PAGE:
You look over your meeting notes and say, “At this point in our project estimating process, I can give you a better project-level estimate.  We’re still working top-down from the project scope down through the deliverables required to achieve that scope. Based on similar projects, I can give you a somewhat tighter estimate and apply some ratios to that. I can give you estimates on each phase. I’m 75% confident we can finish the project in 23 – 30 working days.  Using my project experience and the ratios between phases on previous projects, I can also say that I’m 75% confident in the following phase estimates:

  • Branch office managers signoff on requirements: 4 – 7 days
  • Development – people in the test group can complete the template in < 60 minutes: 5 – 8 days
  • Training- users can complete the template in 45 minutes: 4 – 5 days
  • Rollout and enforcement – 95% user compliance: 10 – 15 days.”

The executive scowls again and says, “When will I get better numbers?”

You answer, “As soon as I detail the work estimates and get commitments on the team members here at headquarters and in all the branches.  Then I can give you a bottom-up estimate, which will be more precise than the top-down estimates I’ve been using. Bottom-up is more accurate because I’ll be using estimates from the people who will be doing the work. Then I’ll aggregate them into the overall numbers. Best of all I will give you 3-point estimates with risk data.”

A few days later, you return to the executive’s office and say, “Here’s the bottom-up estimate I mentioned. With the work breakdown structure done and the resource commitments I’ve noted, I’m 60% certain we can finish within 24 – 28 working days.”

The executive gives a slightly less venomous sigh and says, “This is getting better but I’d still like a really tight estimate.”

You nod and say, “The fourth type of estimate I’ll be giving you is a weekly rolling estimate. As our work on the project progresses, the uncertainty will decrease and I’ll give you new estimates regularly.  These are called rolling estimates.  As an example, once the stakeholders approve the requirements, the uncertainty in the development work will go down and that estimate will get much tighter.”

Project Estimation: Increasing Certainty

This simple four-step process illustrates how you can give estimates and use different estimation techniques as the project uncertainty declines.  In the example, you initially used analogous estimates based on information about prior projects.  Next, working top-down from the scope, you estimated by major deliverables using ratios from earlier projects.  This information could have come from an organizational project databank (analogous estimating), from commercial estimating methodologies (parametric estimating) or from elaborate statistical analysis of earlier projects. Whatever the source of the data, the top-down estimation technique provided overall estimates with relatively broad ranges.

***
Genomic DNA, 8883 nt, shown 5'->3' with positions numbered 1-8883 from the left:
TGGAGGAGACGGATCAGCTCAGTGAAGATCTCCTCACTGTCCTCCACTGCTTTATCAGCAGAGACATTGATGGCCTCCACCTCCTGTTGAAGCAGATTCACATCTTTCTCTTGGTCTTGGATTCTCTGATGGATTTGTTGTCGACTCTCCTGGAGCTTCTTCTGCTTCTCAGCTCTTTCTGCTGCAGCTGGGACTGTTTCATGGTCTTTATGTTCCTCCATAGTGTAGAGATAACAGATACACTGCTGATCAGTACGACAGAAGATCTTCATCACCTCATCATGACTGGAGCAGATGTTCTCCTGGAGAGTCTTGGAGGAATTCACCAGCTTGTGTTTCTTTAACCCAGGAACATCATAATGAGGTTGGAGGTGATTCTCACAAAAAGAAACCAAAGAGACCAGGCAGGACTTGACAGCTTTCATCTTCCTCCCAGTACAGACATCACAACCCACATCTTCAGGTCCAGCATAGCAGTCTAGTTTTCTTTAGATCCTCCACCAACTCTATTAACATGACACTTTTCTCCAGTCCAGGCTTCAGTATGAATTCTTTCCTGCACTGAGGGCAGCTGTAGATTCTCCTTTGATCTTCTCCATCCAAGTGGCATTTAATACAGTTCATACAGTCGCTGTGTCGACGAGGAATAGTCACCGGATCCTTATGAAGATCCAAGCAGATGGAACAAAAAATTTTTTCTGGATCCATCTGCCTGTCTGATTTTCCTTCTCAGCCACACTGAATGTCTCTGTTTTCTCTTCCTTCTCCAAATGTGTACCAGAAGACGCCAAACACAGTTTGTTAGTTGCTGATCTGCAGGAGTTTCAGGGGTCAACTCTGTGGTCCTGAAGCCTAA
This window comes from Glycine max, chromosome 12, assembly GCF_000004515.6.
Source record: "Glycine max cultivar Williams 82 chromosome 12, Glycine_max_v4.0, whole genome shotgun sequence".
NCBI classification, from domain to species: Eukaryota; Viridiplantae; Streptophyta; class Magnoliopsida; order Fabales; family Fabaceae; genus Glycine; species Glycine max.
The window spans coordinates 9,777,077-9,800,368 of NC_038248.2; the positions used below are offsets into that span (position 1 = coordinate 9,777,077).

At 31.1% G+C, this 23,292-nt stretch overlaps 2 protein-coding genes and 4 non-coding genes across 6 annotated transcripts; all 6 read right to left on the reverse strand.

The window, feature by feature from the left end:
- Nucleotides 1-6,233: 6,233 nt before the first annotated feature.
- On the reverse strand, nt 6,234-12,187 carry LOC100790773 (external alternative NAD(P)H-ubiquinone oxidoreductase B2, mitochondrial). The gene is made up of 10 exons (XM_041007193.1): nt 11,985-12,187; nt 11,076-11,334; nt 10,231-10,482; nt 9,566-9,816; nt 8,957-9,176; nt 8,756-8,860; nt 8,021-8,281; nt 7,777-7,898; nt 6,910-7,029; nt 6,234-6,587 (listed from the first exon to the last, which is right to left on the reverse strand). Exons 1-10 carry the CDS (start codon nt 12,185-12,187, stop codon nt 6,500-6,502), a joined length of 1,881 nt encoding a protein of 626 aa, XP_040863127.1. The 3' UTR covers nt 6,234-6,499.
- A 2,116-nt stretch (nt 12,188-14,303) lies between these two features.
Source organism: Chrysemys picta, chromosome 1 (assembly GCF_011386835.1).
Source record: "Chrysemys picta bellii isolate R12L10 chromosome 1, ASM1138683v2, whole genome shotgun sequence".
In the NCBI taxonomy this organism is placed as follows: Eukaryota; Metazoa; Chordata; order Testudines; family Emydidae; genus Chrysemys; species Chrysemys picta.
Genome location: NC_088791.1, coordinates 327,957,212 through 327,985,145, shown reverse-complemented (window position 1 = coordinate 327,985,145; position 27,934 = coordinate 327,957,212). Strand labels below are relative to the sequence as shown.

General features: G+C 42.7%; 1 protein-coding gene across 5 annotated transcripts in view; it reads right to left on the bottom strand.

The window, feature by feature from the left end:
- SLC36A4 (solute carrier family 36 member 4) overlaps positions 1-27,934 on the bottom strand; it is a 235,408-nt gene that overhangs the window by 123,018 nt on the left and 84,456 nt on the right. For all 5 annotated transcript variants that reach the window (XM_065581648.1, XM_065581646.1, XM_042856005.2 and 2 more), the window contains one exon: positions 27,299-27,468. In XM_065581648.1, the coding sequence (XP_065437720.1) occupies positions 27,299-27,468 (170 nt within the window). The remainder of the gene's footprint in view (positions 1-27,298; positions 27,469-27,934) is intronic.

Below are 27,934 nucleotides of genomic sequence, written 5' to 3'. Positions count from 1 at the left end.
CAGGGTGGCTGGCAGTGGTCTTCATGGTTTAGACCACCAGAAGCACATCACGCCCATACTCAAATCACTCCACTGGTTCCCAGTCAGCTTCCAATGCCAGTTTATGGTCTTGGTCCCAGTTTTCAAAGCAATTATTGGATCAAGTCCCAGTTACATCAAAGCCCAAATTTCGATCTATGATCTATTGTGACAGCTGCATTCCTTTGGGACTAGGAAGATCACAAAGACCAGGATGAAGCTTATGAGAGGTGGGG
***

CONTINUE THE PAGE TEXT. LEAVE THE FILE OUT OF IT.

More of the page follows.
In the third and fourth project estimation techniques, you used the work breakdown structure and duration/work estimating techniques at the level of individual assignments.  Using work packages improved the estimate accuracy and team member commitment. So the numbers got a lot more accurate. In the bottom-up approach, you totaled the project team members’ estimates to develop the overall project estimate.  You based your estimate on each team member’s pessimistic, optimistic and best guess estimates (3-point estimates) for their individual assignments. Three-point estimating is a widely used and effective technique.

The fourth estimation type was rolling estimates. These were also based on the bottom-up approach with the team members making regular weekly re-estimates of their task’s remaining work/duration.  As the team completes tasks each week, the uncertainty decreases and the estimates become more accurate.

A consistent requirement in these project estimating techniques is a clear and unambiguous scope definition. You also need measurable outcomes for all the deliverables and task assignments in the project. Estimating is difficult enough without the burden of a vague project scope or vague team member assignments.

Project Estimation: Organization-wide Process 

A major step to consistent estimation accuracy and success involves a modest investment in archiving data from earlier projects. This whole estimation process becomes more effective when the organization stops playing fantasy games with project estimates. They must adopt a consistent methodology for developing the kind of better and more accurate estimates we’ve been discussing.

Having an organization-wide process that details what estimating technique should be used at each project lifecycle phase is also a valuable component.  So is requiring the use of work packages to document what data supports each estimate.

Here is a related article:  How to Estimate Cost and Duration

To learn more about these project estimation techniques, consider our private, online Project Management Tools course. You have reading, video lectures and work on a project case study to practice using these project estimation techniques. Your personal coach is an expert project manager. You have unlimited video conferences with them as you master these project estimation techniques.

At the beginning, when you and Dick talk to design your program and what you want to learn, you will select case studies that fit the kind of projects you want to manage. Chose you course and then select the which specialty case study from business, or marketing,  or construction, or healthcare, or consulting.  That way your case studies and project plans, schedules and presentations will fit your desired specialty.

  1. 101 Project Management Basics